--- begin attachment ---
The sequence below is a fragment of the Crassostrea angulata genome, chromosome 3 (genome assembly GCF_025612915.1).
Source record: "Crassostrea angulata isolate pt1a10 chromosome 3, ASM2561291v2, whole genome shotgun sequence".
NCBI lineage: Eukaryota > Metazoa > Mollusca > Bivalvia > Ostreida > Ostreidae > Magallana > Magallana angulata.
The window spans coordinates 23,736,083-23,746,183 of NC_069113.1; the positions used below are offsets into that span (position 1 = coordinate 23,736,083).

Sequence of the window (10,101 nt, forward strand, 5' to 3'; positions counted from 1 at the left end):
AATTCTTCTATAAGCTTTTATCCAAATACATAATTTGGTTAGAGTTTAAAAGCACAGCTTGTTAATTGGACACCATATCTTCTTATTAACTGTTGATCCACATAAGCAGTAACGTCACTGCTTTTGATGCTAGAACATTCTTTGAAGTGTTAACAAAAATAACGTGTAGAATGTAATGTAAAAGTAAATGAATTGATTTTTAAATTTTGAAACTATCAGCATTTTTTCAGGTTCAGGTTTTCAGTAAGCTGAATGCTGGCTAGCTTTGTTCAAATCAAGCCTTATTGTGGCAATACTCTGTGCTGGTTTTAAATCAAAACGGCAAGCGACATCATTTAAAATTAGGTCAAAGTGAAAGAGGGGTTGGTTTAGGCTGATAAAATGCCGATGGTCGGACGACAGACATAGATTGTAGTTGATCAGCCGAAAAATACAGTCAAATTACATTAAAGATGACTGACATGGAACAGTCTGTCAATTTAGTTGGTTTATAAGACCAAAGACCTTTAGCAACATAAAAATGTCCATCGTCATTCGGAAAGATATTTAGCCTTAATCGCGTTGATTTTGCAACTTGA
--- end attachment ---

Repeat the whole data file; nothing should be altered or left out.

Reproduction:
The sequence below is a fragment of the Crassostrea angulata genome, chromosome 3 (genome assembly GCF_025612915.1).
Source record: "Crassostrea angulata isolate pt1a10 chromosome 3, ASM2561291v2, whole genome shotgun sequence".
NCBI lineage: Eukaryota > Metazoa > Mollusca > Bivalvia > Ostreida > Ostreidae > Magallana > Magallana angulata.
The window spans coordinates 23,736,083-23,746,183 of NC_069113.1; the positions used below are offsets into that span (position 1 = coordinate 23,736,083).

Sequence of the window (10,101 nt, forward strand, 5' to 3'; positions counted from 1 at the left end):
AATTCTTCTATAAGCTTTTATCCAAATACATAATTTGGTTAGAGTTTAAAAGCACAGCTTGTTAATTGGACACCATATCTTCTTATTAACTGTTGATCCACATAAGCAGTAACGTCACTGCTTTTGATGCTAGAACATTCTTTGAAGTGTTAACAAAAATAACGTGTAGAATGTAATGTAAAAGTAAATGAATTGATTTTTAAATTTTGAAACTATCAGCATTTTTTCAGGTTCAGGTTTTCAGTAAGCTGAATGCTGGCTAGCTTTGTTCAAATCAAGCCTTATTGTGGCAATACTCTGTGCTGGTTTTAAATCAAAACGGCAAGCGACATCATTTAAAATTAGGTCAAAGTGAAAGAGGGGTTGGTTTAGGCTGATAAAATGCCGATGGTCGGACGACAGACATAGATTGTAGTTGATCAGCCGAAAAATACAGTCAAATTACATTAAAGATGACTGACATGGAACAGTCTGTCAATTTAGTTGGTTTATAAGACCAAAGACCTTTAGCAACATAAAAATGTCCATCGTCATTCGGAAAGATATTTAGCCTTAATCGCGTTGATTTTGCAACTTGA